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Confessions of a cattleman: Lessons learned in the chicken house

Stan Smith chickens
FLOCK OF LEARNING: At the end of the day, raising this batch of broilers was quite a learning experience, and it was certainly different than the beef cattle projects kids have managed over the previous 25 years.
Beef Brief: There are advantages to having an entire herd with the same genetic makeup.

Perhaps you’ve heard me say before that my ancestors settled near the banks of the Sycamore Creek in 1826. Like most back then, during their first 130-plus years in Fairfield County, Ohio, they farmed a little bit of everything, while providing for each of the several generations of Smiths that followed. They had some dairy, beef, hogs, chickens, a few sheep and whatever crops it took to feed the livestock.

Like most farms back then, they grew most of their meals. In fact, around the Smith farm, as recently as the late 1950s and early ’60s, perhaps the greatest treat one of the kids could experience was being chosen to help Grandma snare an old hen to make pan-fried chicken for lunch.

Back in the day, and probably into the 1970s, dairy cows were basically dual-purpose animals. Farmers obviously wanted milk and cream from them, but their bull calves were fed out on the farm for meat. Much like the cattle in the dairy were then, those old leghorns were a dual-purpose critter that served us well. The extra eggs were sold to the local creamery, and the spent hens had just enough muscle to make a pretty good meal.

Near the end of his high school years, our youngest, Evan, expanded his supervised agricultural experience (SAE) projects to include raising and marketing a batch of broilers — aka meat chickens — for the fair. That escapade began by turning an 8-by-16-foot section of the farm shop into a makeshift broiler barn. Starting with 52 1-day-old chicks, the project culminated eight weeks later with over 375 pounds of dressed poultry in the freezer.

Normally, those birds would have been harvested at 6 weeks of age with a live weight of ±7 pounds, but due to the fair schedule, these critters were a couple weeks older when harvested. Regardless, think about it, eggs from Cornish rock crosses were set; 21 days later a group of full siblings hatched within hours of each other. And in this case, eight weeks later, there was a uniform group of broilers dressed and in the freezer — each weighing within a few ounces of the other.

Lessons learned

By now you’re wondering why on earth I’m sharing all this in a column focused on beef cattle. It’s simple. I discovered there’s lots a cattle producer might learn raising a small batch of broilers. In no particular order, here’s what we observed, which seems applicable to the beef cattle industry today:

Consider the big picture. The poultry industry doesn’t use “dual-purpose breeds” anymore. Chickens are bred specifically for the purpose intended — be it meat or egg production.

It’s all in, all out. All the eggs are set the same day and hatch the same day, and all the birds go to market the same day. Remarkably, each broiler was similar in appearance, muscled the same and weighed about the same at harvest. Guess what? When they got to our freezer, they were still similar, and when they came out of the freezer, they even tasted similar!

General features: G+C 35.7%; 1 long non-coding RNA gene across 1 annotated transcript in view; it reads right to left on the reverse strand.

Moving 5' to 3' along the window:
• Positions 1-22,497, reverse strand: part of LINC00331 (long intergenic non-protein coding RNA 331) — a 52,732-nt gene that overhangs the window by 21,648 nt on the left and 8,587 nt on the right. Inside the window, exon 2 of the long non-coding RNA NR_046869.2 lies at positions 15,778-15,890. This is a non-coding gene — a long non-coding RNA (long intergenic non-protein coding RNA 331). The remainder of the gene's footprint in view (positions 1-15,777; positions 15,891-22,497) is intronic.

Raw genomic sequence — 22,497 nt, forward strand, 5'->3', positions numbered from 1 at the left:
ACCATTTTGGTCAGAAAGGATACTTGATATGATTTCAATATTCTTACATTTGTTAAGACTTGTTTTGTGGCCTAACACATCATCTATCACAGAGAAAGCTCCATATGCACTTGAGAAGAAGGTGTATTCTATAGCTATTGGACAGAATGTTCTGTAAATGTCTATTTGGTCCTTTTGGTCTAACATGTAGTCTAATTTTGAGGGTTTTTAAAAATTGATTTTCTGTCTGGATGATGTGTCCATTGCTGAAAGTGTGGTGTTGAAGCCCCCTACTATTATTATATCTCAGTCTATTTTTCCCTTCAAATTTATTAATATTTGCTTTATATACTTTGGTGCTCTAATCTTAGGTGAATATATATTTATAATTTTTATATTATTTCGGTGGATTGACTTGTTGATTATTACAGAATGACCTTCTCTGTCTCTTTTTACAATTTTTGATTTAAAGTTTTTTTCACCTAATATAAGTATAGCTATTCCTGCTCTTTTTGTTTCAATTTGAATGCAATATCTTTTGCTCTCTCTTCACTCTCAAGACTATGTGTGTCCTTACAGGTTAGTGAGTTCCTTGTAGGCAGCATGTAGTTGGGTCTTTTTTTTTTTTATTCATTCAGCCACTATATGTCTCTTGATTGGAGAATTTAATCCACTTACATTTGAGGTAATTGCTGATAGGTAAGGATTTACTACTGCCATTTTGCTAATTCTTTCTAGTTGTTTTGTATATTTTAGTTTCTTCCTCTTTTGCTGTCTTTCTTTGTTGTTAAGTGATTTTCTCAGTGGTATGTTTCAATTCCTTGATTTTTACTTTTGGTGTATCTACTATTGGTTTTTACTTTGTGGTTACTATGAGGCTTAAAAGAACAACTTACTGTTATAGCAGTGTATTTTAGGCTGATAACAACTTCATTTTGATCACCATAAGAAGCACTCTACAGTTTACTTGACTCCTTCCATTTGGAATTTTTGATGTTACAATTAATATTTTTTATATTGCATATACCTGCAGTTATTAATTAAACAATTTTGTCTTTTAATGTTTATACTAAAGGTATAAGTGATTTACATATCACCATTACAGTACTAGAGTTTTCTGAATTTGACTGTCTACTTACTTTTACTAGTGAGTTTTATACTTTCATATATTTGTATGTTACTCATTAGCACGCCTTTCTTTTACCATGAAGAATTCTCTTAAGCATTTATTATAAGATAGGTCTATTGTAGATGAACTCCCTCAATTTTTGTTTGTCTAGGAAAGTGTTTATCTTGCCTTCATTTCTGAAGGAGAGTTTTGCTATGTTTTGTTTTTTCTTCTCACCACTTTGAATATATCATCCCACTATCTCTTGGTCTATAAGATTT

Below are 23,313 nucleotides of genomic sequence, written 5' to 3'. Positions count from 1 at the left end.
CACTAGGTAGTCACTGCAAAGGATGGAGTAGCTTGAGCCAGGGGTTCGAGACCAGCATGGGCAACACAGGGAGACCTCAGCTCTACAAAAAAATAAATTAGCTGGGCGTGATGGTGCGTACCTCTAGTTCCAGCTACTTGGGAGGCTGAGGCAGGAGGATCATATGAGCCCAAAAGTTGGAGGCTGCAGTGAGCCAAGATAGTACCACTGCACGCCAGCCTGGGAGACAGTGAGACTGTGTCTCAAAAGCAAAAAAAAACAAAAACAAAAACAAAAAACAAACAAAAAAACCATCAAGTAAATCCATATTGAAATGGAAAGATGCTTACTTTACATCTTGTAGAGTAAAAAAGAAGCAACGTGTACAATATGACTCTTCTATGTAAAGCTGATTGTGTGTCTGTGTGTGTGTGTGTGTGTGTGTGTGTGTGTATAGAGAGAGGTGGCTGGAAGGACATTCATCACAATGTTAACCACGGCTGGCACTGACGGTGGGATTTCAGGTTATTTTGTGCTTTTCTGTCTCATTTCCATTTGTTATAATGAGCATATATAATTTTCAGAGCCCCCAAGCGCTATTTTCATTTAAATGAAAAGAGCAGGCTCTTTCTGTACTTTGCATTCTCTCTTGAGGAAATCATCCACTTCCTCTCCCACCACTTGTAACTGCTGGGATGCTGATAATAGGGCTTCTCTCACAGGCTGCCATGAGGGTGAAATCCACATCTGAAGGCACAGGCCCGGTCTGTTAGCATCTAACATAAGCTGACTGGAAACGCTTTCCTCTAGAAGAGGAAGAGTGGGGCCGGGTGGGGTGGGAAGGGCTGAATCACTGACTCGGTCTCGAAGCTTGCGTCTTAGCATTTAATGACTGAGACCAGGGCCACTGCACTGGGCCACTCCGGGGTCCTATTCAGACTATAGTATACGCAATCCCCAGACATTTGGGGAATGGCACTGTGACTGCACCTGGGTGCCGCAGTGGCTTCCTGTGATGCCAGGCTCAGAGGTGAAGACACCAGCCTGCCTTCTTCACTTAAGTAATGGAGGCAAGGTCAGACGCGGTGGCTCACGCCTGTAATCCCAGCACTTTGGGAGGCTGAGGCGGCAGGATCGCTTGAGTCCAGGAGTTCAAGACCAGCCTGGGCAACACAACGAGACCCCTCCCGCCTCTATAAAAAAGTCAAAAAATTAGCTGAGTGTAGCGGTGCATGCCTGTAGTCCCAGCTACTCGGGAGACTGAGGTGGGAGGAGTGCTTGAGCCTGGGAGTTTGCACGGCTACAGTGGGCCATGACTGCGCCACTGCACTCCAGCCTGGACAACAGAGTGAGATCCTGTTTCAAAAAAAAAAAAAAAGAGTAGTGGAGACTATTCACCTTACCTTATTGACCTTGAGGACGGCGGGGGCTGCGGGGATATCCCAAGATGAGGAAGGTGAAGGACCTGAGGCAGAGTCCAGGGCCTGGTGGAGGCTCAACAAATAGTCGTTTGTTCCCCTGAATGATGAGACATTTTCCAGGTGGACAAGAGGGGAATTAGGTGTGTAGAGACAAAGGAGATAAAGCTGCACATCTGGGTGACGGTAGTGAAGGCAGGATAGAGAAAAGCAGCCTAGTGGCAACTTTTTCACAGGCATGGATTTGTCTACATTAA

Each bird appeared equally efficient. Evan’s SAE project records show the feed conversion was better than 2 to 1.

There are a few things that are similar between a beef cattle project and broilers. There are a few take-home lessons we might consider that are adaptable and lend themselves nicely to enhancing profitability for cattle producers.

Admittedly, the same beef cattle genetics won’t work in every part of the country, or even across one state. But certainly, there are advantages to having an entire herd with the same genetic makeup. Going a step further, each component of the breeding plan that results in calves with identical genetics could be included because of its distinct advantages — such as maternal trait female breeds being mated to terminal sires that complement the females with desirable performance and carcass traits.

Calving season

Also, consider calving dates. While we will likely never get a cow herd of significant size to the perfect all-in and all-out situation, we observed with Evan’s broilers, certainly there are some things we can do to tighten up the calving season, thus allowing for easier herd management.

Add a fairly tight calving season to a herd of similar genetics, and we’re moving closer to not only critters that can be marketed in a large group together, but also carcasses that might look similar in the cooler and, ultimately, the meat case.

And if you stretch the lesson to include layers, I’m betting that when a hen quits laying, it doesn’t take long before she’s culled. I can’t recall ever hearing a laying barn owner say, “Let’s give her one more chance.” I doubt they’re raising their pullets in the same barn as their laying hens either.

At the end of the day, raising this batch of broilers was quite a learning experience and certainly different than the beef cattle projects our kids had managed over the previous 25 years. And at the supper table, while it wasn’t Grandma’s pan-fried chicken, nor did it hold a candle to the ribeye resulting from the Beef Performance and Carcass Quality show winner, it was pretty tasty.

While these may not have been Grandma’s chickens, they certainly work for today’s poultry industry.

Perhaps every cattle producer should raise a batch of meat chickens once!

Smith is a program assistant in the Fairfield County for Ohio State University Extension and a member of the OSU Extension Beef Team. The Beef Team publishes the weekly Ohio BEEF Cattle letter, which is found at beef.osu.edu.

 

TAGS: Poultry
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